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MrClam

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About MrClam

  • Rank
    n00b
  • Birthday 09/29/1988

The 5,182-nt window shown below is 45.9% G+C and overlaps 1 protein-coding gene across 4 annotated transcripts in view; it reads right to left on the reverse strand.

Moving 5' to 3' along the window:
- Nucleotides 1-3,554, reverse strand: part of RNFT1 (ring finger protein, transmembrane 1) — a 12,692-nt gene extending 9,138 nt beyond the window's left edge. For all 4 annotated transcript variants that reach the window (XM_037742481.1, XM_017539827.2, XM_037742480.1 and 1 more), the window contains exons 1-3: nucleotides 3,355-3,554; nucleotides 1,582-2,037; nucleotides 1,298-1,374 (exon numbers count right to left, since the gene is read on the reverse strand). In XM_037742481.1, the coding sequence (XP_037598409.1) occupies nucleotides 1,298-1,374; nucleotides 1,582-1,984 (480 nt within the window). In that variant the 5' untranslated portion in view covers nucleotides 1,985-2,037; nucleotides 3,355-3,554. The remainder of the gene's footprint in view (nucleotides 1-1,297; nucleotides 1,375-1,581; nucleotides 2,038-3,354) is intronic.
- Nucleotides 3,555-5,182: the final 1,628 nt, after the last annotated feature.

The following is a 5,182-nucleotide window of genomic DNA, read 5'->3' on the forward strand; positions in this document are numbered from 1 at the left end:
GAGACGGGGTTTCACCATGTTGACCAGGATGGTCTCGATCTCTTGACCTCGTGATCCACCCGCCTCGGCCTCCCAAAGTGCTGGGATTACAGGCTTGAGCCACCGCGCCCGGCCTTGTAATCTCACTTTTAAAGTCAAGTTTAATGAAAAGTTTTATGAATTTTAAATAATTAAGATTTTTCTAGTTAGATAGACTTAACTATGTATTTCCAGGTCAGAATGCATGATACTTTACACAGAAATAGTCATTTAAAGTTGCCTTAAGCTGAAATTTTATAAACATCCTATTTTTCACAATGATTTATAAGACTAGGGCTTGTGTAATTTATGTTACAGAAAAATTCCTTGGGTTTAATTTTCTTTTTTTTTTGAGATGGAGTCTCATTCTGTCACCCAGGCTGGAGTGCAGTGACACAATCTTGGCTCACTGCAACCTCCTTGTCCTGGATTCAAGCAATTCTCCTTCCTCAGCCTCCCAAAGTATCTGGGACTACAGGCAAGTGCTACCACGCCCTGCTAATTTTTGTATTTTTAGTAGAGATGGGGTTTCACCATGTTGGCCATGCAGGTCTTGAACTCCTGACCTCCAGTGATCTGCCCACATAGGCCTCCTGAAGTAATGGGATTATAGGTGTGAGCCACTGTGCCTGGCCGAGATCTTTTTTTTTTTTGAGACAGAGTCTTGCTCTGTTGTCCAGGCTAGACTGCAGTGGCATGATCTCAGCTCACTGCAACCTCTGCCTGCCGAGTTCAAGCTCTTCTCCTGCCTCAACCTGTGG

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  • Occupation
    Student/Commercial Fisherman
  • Location
    Juneau, Alaska